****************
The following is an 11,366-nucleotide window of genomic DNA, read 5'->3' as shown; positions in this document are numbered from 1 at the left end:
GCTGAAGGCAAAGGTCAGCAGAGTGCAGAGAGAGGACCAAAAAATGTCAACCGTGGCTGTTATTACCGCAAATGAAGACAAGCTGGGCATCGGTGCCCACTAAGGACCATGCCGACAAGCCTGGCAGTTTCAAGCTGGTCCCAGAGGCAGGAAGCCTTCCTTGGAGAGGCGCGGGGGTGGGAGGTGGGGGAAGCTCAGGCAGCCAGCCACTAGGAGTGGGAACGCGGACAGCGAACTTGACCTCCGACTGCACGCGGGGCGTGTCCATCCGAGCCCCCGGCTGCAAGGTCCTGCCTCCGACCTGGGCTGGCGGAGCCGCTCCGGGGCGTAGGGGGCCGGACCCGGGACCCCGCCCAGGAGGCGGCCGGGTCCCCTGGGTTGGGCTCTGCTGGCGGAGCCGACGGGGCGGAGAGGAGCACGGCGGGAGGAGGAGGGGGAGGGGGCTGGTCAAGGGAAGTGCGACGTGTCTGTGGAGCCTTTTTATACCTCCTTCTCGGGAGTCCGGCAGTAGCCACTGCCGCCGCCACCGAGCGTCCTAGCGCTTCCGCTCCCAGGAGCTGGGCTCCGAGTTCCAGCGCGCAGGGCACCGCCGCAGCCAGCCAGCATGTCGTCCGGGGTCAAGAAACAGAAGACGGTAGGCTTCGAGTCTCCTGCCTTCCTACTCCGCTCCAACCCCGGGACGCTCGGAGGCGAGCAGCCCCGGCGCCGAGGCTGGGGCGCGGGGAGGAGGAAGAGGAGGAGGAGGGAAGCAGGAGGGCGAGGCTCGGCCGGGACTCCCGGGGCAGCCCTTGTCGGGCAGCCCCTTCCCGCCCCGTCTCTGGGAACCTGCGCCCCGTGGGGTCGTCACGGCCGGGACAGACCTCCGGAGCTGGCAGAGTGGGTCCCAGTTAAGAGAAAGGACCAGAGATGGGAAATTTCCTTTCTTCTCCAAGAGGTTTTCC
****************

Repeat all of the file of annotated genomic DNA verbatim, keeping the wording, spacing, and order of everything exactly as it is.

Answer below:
The following is an 11,366-nucleotide window of genomic DNA, read 5'->3' as shown; positions in this document are numbered from 1 at the left end:
GCTGAAGGCAAAGGTCAGCAGAGTGCAGAGAGAGGACCAAAAAATGTCAACCGTGGCTGTTATTACCGCAAATGAAGACAAGCTGGGCATCGGTGCCCACTAAGGACCATGCCGACAAGCCTGGCAGTTTCAAGCTGGTCCCAGAGGCAGGAAGCCTTCCTTGGAGAGGCGCGGGGGTGGGAGGTGGGGGAAGCTCAGGCAGCCAGCCACTAGGAGTGGGAACGCGGACAGCGAACTTGACCTCCGACTGCACGCGGGGCGTGTCCATCCGAGCCCCCGGCTGCAAGGTCCTGCCTCCGACCTGGGCTGGCGGAGCCGCTCCGGGGCGTAGGGGGCCGGACCCGGGACCCCGCCCAGGAGGCGGCCGGGTCCCCTGGGTTGGGCTCTGCTGGCGGAGCCGACGGGGCGGAGAGGAGCACGGCGGGAGGAGGAGGGGGAGGGGGCTGGTCAAGGGAAGTGCGACGTGTCTGTGGAGCCTTTTTATACCTCCTTCTCGGGAGTCCGGCAGTAGCCACTGCCGCCGCCACCGAGCGTCCTAGCGCTTCCGCTCCCAGGAGCTGGGCTCCGAGTTCCAGCGCGCAGGGCACCGCCGCAGCCAGCCAGCATGTCGTCCGGGGTCAAGAAACAGAAGACGGTAGGCTTCGAGTCTCCTGCCTTCCTACTCCGCTCCAACCCCGGGACGCTCGGAGGCGAGCAGCCCCGGCGCCGAGGCTGGGGCGCGGGGAGGAGGAAGAGGAGGAGGAGGGAAGCAGGAGGGCGAGGCTCGGCCGGGACTCCCGGGGCAGCCCTTGTCGGGCAGCCCCTTCCCGCCCCGTCTCTGGGAACCTGCGCCCCGTGGGGTCGTCACGGCCGGGACAGACCTCCGGAGCTGGCAGAGTGGGTCCCAGTTAAGAGAAAGGACCAGAGATGGGAAATTTCCTTTCTTCTCCAAGAGGTTTTCC